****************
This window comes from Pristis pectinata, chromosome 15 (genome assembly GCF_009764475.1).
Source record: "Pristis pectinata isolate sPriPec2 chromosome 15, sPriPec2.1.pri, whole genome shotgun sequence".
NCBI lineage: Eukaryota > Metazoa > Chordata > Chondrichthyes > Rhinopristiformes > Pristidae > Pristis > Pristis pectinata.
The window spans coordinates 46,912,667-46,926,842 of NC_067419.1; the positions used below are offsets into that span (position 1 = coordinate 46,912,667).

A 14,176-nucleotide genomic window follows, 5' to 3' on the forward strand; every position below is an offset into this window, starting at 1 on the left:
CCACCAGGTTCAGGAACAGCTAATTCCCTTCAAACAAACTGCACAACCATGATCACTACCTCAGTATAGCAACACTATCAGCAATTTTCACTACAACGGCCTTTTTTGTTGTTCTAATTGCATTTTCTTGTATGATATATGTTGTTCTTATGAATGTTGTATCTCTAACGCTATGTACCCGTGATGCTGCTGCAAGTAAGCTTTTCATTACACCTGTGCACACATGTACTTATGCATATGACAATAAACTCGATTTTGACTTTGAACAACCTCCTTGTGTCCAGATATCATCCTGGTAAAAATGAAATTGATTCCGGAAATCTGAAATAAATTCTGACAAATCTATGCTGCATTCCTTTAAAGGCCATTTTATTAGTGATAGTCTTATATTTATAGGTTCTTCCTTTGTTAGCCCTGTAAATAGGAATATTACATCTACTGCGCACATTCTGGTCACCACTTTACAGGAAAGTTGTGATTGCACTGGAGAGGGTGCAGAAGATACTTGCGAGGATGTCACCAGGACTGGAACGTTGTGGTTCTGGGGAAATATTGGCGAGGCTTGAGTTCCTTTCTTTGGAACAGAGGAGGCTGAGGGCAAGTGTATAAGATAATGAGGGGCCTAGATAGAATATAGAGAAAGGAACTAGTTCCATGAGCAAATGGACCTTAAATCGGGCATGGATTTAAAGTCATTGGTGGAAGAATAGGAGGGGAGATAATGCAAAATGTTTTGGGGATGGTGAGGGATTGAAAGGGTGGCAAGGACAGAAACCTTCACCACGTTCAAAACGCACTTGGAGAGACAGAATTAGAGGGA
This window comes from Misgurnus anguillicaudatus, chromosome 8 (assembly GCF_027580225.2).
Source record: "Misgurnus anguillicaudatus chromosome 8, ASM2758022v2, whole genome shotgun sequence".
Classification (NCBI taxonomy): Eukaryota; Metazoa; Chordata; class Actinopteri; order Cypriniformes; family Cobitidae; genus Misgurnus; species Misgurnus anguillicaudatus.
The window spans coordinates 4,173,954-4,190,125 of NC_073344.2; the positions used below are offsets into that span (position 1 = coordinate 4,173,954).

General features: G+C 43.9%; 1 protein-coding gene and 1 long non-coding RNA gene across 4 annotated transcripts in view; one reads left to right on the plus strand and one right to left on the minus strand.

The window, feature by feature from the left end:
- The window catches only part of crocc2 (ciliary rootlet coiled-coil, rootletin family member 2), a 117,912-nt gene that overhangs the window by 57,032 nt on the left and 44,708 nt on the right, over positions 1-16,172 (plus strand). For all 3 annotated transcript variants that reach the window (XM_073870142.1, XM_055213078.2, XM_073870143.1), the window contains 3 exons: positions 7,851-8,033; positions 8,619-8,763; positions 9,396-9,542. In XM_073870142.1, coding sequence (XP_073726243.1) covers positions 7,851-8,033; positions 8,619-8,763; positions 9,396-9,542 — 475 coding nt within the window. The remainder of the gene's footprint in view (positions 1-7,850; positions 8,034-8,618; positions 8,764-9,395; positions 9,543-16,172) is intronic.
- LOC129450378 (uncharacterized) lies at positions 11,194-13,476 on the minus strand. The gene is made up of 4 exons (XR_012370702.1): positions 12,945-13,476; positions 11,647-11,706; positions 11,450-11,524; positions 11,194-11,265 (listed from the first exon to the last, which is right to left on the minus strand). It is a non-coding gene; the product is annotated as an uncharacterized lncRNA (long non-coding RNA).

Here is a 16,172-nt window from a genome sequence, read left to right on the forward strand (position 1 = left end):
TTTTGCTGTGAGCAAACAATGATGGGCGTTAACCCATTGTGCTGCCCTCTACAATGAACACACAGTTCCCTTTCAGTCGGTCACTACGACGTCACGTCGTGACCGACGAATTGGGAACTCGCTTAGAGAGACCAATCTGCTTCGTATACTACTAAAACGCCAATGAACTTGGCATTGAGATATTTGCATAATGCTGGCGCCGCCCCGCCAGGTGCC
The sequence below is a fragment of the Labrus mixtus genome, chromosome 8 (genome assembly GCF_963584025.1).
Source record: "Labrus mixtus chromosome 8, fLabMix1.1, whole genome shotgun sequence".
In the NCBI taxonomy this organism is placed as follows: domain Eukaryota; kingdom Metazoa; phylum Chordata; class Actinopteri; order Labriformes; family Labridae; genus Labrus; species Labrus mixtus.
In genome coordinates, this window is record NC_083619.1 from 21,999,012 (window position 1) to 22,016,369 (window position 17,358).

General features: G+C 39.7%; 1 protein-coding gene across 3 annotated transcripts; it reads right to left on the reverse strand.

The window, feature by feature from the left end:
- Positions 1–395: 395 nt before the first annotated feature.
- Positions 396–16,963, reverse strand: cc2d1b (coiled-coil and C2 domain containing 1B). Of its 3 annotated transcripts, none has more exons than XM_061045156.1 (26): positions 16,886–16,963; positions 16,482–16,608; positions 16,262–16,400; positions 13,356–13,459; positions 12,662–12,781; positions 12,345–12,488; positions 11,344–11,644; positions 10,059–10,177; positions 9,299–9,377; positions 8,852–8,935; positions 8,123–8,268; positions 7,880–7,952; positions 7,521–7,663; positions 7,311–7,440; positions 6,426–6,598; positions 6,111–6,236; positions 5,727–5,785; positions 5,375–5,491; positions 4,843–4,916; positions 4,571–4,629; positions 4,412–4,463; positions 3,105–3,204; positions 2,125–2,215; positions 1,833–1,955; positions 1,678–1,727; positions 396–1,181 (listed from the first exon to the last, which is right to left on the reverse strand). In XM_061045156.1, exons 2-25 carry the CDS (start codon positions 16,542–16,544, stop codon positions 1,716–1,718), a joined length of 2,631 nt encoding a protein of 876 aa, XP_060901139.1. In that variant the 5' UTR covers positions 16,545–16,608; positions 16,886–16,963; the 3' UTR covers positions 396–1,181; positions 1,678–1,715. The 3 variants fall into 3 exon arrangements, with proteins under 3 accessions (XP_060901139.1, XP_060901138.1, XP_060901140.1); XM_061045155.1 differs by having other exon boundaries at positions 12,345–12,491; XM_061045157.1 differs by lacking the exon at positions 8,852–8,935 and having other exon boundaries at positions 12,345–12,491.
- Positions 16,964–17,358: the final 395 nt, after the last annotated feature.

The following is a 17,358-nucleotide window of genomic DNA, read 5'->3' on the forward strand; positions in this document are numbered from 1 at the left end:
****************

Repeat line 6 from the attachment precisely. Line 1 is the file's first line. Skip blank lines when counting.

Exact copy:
CCACCAGGTTCAGGAACAGCTAATTCCCTTCAAACAAACTGCACAACCATGATCACTACCTCAGTATAGCAACACTATCAGCAATTTTCACTACAACGGCCTTTTTTGTTGTTCTAATTGCATTTTCTTGTATGATATATGTTGTTCTTATGAATGTTGTATCTCTAACGCTATGTACCCGTGATGCTGCTGCAAGTAAGCTTTTCATTACACCTGTGCACACATGTACTTATGCATATGACAATAAACTCGATTTTGACTTTGAACAACCTCCTTGTGTCCAGATATCATCCTGGTAAAAATGAAATTGATTCCGGAAATCTGAAATAAATTCTGACAAATCTATGCTGCATTCCTTTAAAGGCCATTTTATTAGTGATAGTCTTATATTTATAGGTTCTTCCTTTGTTAGCCCTGTAAATAGGAATATTACATCTACTGCGCACATTCTGGTCACCACTTTACAGGAAAGTTGTGATTGCACTGGAGAGGGTGCAGAAGATACTTGCGAGGATGTCACCAGGACTGGAACGTTGTGGTTCTGGGGAAATATTGGCGAGGCTTGAGTTCCTTTCTTTGGAACAGAGGAGGCTGAGGGCAAGTGTATAAGATAATGAGGGGCCTAGATAGAATATAGAGAAAGGAACTAGTTCCATGAGCAAATGGACCTTAAATCGGGCATGGATTTAAAGTCATTGGTGGAAGAATAGGAGGGGAGATAATGCAAAATGTTTTGGGGATGGTGAGGGATTGAAAGGGTGGCAAGGACAGAAACCTTCACCACGTTCAAAACGCACTTGGAGAGACAGAATTAGAGGGA